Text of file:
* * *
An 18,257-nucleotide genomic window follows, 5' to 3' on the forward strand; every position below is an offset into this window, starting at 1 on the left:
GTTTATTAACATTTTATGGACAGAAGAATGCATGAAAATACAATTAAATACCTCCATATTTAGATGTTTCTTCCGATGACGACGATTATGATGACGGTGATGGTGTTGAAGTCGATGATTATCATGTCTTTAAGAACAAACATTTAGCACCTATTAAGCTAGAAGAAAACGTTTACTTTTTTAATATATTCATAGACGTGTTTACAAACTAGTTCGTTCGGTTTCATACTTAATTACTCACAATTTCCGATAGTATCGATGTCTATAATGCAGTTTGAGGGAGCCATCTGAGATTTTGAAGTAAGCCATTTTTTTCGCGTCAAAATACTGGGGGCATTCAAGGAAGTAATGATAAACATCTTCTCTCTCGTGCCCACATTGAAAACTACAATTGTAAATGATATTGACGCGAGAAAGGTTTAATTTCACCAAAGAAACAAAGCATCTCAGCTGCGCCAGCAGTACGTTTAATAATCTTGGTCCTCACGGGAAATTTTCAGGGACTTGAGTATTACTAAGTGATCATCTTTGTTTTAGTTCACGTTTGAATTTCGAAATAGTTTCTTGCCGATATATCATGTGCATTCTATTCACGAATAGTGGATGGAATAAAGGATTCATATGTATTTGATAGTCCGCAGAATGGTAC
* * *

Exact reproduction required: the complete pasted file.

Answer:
An 18,257-nucleotide genomic window follows, 5' to 3' on the forward strand; every position below is an offset into this window, starting at 1 on the left:
GTTTATTAACATTTTATGGACAGAAGAATGCATGAAAATACAATTAAATACCTCCATATTTAGATGTTTCTTCCGATGACGACGATTATGATGACGGTGATGGTGTTGAAGTCGATGATTATCATGTCTTTAAGAACAAACATTTAGCACCTATTAAGCTAGAAGAAAACGTTTACTTTTTTAATATATTCATAGACGTGTTTACAAACTAGTTCGTTCGGTTTCATACTTAATTACTCACAATTTCCGATAGTATCGATGTCTATAATGCAGTTTGAGGGAGCCATCTGAGATTTTGAAGTAAGCCATTTTTTTCGCGTCAAAATACTGGGGGCATTCAAGGAAGTAATGATAAACATCTTCTCTCTCGTGCCCACATTGAAAACTACAATTGTAAATGATATTGACGCGAGAAAGGTTTAATTTCACCAAAGAAACAAAGCATCTCAGCTGCGCCAGCAGTACGTTTAATAATCTTGGTCCTCACGGGAAATTTTCAGGGACTTGAGTATTACTAAGTGATCATCTTTGTTTTAGTTCACGTTTGAATTTCGAAATAGTTTCTTGCCGATATATCATGTGCATTCTATTCACGAATAGTGGATGGAATAAAGGATTCATATGTATTTGATAGTCCGCAGAATGGTAC